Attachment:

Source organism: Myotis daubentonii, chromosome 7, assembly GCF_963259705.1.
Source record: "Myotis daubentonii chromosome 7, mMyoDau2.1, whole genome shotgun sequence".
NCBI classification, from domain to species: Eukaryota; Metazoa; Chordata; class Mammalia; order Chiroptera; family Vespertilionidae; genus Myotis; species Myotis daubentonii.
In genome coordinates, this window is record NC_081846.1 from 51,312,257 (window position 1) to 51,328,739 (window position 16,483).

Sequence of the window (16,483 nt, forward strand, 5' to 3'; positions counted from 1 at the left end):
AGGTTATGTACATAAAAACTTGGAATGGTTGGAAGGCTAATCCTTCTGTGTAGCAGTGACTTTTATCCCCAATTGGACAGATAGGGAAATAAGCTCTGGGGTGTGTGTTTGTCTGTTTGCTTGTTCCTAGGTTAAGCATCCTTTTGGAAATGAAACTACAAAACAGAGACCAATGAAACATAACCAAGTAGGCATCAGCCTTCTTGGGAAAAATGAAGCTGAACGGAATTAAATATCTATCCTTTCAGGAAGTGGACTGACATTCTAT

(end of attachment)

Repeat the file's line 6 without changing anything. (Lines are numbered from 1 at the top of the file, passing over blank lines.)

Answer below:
AGGTTATGTACATAAAAACTTGGAATGGTTGGAAGGCTAATCCTTCTGTGTAGCAGTGACTTTTATCCCCAATTGGACAGATAGGGAAATAAGCTCTGGGGTGTGTGTTTGTCTGTTTGCTTGTTCCTAGGTTAAGCATCCTTTTGGAAATGAAACTACAAAACAGAGACCAATGAAACATAACCAAGTAGGCATCAGCCTTCTTGGGAAAAATGAAGCTGAACGGAATTAAATATCTATCCTTTCAGGAAGTGGACTGACATTCTAT